Read the Press Release | Visit the Prose Awards site

Aims & Scope

Projections: The Journal for Movies and Mind is an interdisciplinary, peer-reviewed journal that explores how the mind experiences, understands, and interprets the audiovisual and narrative structures of cinema and other visual media. Recognizing cinema as an art form, the journal aims to integrate established traditions of analyzing media aesthetics with current research into perception, cognition, and emotion, according to frameworks supplied by philosophy of mind, phenomenology, psychology, and the cognitive-and neurosciences. The journal seeks to facilitate a dialogue between scholars in these disciplines and bring the study of moving image media to the forefront of contemporary intellectual debate.

Submissions are welcomed from a variety of scholarly methods within the humanities and the sciences, from aesthetic to empirical, theoretical, and historical approaches. We especially welcome interdisciplinary approaches that bridge the traditional humanities/sciences division. Accordingly, we invite and consider several forms of submission. Please read the Submit section of this page carefully to ensure that your submission aligns with the particular requirements for each format.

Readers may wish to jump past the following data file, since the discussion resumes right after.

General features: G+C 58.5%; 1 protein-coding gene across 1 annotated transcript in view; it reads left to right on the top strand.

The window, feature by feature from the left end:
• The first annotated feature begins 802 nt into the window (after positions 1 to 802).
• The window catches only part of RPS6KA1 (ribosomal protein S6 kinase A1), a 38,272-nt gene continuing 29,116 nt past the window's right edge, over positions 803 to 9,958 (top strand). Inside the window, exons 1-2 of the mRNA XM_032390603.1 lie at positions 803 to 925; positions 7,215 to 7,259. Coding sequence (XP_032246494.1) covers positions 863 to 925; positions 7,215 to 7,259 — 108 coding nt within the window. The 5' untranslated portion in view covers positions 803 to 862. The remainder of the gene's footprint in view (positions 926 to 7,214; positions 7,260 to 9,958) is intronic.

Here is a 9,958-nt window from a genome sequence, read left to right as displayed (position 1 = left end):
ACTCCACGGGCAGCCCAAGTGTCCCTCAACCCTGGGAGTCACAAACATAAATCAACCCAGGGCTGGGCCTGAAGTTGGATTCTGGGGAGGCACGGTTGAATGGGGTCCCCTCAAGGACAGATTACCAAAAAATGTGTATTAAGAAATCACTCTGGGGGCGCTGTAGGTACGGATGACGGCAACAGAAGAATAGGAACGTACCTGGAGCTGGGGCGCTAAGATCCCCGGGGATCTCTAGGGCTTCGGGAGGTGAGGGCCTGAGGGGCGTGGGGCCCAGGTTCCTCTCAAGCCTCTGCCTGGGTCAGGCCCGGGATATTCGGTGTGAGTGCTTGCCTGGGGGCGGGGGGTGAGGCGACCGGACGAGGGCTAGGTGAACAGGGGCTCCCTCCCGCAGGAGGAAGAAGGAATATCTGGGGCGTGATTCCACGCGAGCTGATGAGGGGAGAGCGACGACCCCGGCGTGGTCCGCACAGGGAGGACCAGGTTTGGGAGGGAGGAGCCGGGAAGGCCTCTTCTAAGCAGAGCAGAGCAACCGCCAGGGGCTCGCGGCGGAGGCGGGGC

Projections is indexed/abstracted in:

  • Art Abstracts (Ebsco)
  • Art Index (Ebsco)
  • Bibliometric Research Indicator List (BFI)
  • British Humanities Index (Proquest)
  • Emerging Sources Citation Index (Web of Science)
  • European Reference Index for the Humanities and the Social Sciences (ERIH PLUS)
  • FIAF International Index to Film Periodicals (Proquest)